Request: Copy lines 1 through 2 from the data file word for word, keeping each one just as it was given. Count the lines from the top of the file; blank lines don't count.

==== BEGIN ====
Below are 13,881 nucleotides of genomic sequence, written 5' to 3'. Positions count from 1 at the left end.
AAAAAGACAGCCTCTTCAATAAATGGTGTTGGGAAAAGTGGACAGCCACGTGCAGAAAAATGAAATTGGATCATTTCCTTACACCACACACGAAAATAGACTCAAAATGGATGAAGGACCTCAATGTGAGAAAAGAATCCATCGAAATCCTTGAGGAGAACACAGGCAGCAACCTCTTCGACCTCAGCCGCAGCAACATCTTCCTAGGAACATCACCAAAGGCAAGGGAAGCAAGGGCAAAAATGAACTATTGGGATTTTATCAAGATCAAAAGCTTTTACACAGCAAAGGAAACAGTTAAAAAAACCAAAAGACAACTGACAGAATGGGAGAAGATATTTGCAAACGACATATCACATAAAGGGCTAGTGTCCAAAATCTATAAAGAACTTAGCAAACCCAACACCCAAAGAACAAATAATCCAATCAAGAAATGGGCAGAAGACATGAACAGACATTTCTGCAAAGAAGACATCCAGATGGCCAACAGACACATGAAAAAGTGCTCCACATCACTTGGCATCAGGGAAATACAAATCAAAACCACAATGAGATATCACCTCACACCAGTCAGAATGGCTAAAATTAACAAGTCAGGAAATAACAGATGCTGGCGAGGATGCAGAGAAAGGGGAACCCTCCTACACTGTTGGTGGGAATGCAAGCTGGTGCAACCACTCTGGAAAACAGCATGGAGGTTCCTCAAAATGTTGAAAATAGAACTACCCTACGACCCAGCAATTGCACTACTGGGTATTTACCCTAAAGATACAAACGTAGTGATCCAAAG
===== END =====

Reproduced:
Below are 13,881 nucleotides of genomic sequence, written 5' to 3'. Positions count from 1 at the left end.
AAAAAGACAGCCTCTTCAATAAATGGTGTTGGGAAAAGTGGACAGCCACGTGCAGAAAAATGAAATTGGATCATTTCCTTACACCACACACGAAAATAGACTCAAAATGGATGAAGGACCTCAATGTGAGAAAAGAATCCATCGAAATCCTTGAGGAGAACACAGGCAGCAACCTCTTCGACCTCAGCCGCAGCAACATCTTCCTAGGAACATCACCAAAGGCAAGGGAAGCAAGGGCAAAAATGAACTATTGGGATTTTATCAAGATCAAAAGCTTTTACACAGCAAAGGAAACAGTTAAAAAAACCAAAAGACAACTGACAGAATGGGAGAAGATATTTGCAAACGACATATCACATAAAGGGCTAGTGTCCAAAATCTATAAAGAACTTAGCAAACCCAACACCCAAAGAACAAATAATCCAATCAAGAAATGGGCAGAAGACATGAACAGACATTTCTGCAAAGAAGACATCCAGATGGCCAACAGACACATGAAAAAGTGCTCCACATCACTTGGCATCAGGGAAATACAAATCAAAACCACAATGAGATATCACCTCACACCAGTCAGAATGGCTAAAATTAACAAGTCAGGAAATAACAGATGCTGGCGAGGATGCAGAGAAAGGGGAACCCTCCTACACTGTTGGTGGGAATGCAAGCTGGTGCAACCACTCTGGAAAACAGCATGGAGGTTCCTCAAAATGTTGAAAATAGAACTACCCTACGACCCAGCAATTGCACTACTGGGTATTTACCCTAAAGATACAAACGTAGTGATCCAAAG